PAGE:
Dry vermouth is an aromatized, slightly fortified white wine with minimal or no sweetness. The word Vermouth comes from the German "wermuth", or wormwood. While there are many styles of dry vermouth, and no recipe is standard, dry vermouth is typically clear to pale yellow, herbal flavored, and very dry, with about 32-36 proof.
Dry vermouth (also known as French vermouth) was invented by Joseph Noilly in 1813, though many countries now make it.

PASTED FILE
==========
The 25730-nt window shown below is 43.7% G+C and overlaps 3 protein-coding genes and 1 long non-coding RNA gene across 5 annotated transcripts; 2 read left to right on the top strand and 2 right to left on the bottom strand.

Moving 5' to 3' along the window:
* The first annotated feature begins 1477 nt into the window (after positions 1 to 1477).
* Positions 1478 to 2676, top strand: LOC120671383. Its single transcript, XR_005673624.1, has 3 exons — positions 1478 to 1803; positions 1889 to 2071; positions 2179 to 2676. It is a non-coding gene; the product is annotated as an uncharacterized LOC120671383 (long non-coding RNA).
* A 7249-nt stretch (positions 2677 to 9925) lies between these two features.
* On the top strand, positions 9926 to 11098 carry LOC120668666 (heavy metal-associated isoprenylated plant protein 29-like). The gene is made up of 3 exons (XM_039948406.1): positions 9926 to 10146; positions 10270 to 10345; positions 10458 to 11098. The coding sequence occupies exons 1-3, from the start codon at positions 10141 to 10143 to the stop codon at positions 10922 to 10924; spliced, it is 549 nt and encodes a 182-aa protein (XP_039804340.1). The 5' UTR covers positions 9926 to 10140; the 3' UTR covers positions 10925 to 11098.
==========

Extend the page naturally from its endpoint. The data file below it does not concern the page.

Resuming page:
Dry vermouth is typically more fragile than other styles. You should always buy the smallest bottle you can, and drink the vermouth within a week or two.
Some popular cocktails containing Dry vermouth
- Smoky Grove — Scotch, Dry vermouth, Sweet vermouth, Orange bitters, Bitters, Orange peel
- Rambler — Rye, Dry vermouth, Amaro Nonino, Maraschino Liqueur, Maraschino cherry
- Expat — Dry vermouth, Sloe gin, Sweet vermouth, Peychaud's Bitters, Lemon juice, Lemon peel
- American Beauty — Cognac, Dry vermouth, Ruby Port, Green Crème de Menthe, Orange juice, Grenadine
- Little Carl — Cynar, Dry vermouth, Bitters, Lemon juice, Salt